My bias derives from two facts: I’ve never worked at a major company, and I’ve been writing about the pharma industry for the past dozen years.
Too harsh? Look in the “What I’m Reading” section and check out the link to Inside Pfizer’s Palace Coup for some serious reporting about how dysfunctional the largest company in our industry became during the regime of its previous chief executive officer. Another great example would be a healthcare company that suffers massive quality issues leading to an unending series of recalls, billions in losses, and a federal lawsuit relating to a faulty hip replacement device, but can’t part with its CEO because . . . the problems somehow could be worse without him? (This CEO received a 3% “merit pay” raise last year and was praised by his company’s board for steering the ship in tough waters.)
Of course, value-destroying executives aren’t limited to the pharma business; we see them across the spectrum, some with “new sheriff in town” declarations and “no more business as usual” strategies that take their firms into markets where they have no business operating.
And then there’s Steve Jobs, who died this week, seven years after being diagnosed with pancreatic cancer. During his second run as Apple’s chief executive officer, he helped launch a series of devices and businesses that — it’s a cliche, but it’s true — have changed our world. He’d be at the top of any list of CEOs who “made a difference.” In fact, his death raises questions about how well the company will perform in the future without his input. Can you think of another major industrial that would face existential questions after the loss of its CEO?
What’s most impressive to me is that Apple has managed to stay flexible despite scaling up to (briefly) become the highest valued company in the world. Mr. Jobs recruited Tim Cook, the man who decided to get rid of Apple’s internal manufacturing operations and go with contract manufacturers (and signed off on the decision).
I don’t know how you get around the problem of stagnation at the top, because someone has to be the bigwig at mega-firms, and it’s clearly not going to be me. But I bet operational flexibility makes a good starting point.
What I’m Reading
How A Black-And-White View Of Pharma Companies Blinds Us To Real Problems
Matthew Herper, Forbes – onforb.es/rmEufo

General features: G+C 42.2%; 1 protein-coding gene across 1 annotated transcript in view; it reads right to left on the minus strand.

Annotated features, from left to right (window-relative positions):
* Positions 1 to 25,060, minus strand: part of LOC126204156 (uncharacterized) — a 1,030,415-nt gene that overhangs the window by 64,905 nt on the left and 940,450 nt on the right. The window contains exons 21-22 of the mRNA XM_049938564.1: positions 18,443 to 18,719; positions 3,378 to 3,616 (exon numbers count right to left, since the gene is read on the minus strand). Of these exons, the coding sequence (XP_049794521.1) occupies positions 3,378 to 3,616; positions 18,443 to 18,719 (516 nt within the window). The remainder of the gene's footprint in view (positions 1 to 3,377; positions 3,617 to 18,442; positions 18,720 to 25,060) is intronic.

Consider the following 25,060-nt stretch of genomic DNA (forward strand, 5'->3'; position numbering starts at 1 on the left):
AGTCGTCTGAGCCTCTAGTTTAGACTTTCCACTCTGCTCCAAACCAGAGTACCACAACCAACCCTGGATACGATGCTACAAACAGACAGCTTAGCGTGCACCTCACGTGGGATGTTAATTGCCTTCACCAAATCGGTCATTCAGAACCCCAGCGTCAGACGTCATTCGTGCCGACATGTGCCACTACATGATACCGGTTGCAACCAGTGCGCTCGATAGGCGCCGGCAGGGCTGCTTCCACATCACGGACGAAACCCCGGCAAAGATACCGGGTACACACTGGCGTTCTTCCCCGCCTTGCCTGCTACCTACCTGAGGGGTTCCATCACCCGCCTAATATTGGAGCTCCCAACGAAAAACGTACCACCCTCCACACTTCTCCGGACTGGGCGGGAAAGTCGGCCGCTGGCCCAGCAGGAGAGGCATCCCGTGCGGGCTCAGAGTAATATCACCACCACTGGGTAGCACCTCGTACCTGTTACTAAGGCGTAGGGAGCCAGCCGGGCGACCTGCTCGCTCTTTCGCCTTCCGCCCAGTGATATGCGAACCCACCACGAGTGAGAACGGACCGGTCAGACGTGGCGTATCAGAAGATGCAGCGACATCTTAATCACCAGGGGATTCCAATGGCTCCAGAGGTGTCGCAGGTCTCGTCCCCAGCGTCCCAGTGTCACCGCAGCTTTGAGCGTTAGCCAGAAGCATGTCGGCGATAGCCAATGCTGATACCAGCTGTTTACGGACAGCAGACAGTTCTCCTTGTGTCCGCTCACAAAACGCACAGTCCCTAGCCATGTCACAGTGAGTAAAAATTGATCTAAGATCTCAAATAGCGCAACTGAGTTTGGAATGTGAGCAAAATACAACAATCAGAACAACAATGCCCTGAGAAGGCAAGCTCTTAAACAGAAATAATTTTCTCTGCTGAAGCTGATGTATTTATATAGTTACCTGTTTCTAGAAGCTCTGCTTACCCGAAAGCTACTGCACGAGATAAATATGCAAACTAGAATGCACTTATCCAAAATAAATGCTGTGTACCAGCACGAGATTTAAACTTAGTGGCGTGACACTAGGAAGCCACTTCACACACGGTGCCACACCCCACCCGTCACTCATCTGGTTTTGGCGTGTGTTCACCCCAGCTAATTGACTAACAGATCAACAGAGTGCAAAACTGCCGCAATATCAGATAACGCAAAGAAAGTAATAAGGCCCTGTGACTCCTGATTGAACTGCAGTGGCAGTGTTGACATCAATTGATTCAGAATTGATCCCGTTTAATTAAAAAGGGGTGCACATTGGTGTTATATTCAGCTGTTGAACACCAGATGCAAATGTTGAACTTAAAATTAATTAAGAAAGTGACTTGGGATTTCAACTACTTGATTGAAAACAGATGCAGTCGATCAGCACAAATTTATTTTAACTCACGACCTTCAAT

Comment: He explores some unintended consequences of pharma payment disclosure, including the tendency to portray large pharma companies as evil manipulators. He walks a fine line in calling for both transparency and level-headedness.
Pfizer’s Future: A Niche Blockbuster
Jonathan D. Rockoff, Wall Street Journal – on.wsj.com/olqJXN
Comment: The story of Xalkori, Pfizer’s niche treatment for a rare lung cancer. Not just another “It’s the era of personalized medicine!” article.
Inside Pfizer’s Palace Coup
Peter Elkind, Jennifer Reingold, Doris Burke, Fortune – bit.ly/mZWMoT
Comment: And then there’s the post-mortem of Jeff Kindler’s reign at Pfizer. The reporters go in depth to find out why he resigned so abruptly last December, but raise almost as many questions as they answer, yielding “a saga of ambition, intrigue, backstabbing, and betrayal,” in their words.
Life, by Keith Richards (with James Fox)
Comment: Fantastic memoir from the lead guitarist of the Rolling Stones, and not just a “greatest hits” of trashed hotel rooms and life with Mick. I thought about putting this in the “Pharma” section, since pharmaceuticals do play a significant role in the book.
What are you reading?
Let me know — at firstname.lastname@example.org, www.goodreads.com/groth, www.linkedin.com/groups?gid=1775433 or www.facebook.com/contractpharma — and the first respondent wins a prize!
This issue’s winner is Laura Rainey of Chemir Analytical Services, who writes to tell us she just read State of Wonder by Ann Patchett. “It’s a novel about a pharma researcher sent to the Amazon to find her missing colleague, and it’s wonderful!”
Gil Y. Roth has been the editor of Contract Pharma since its debut in 1999. He can be reached at email@example.com.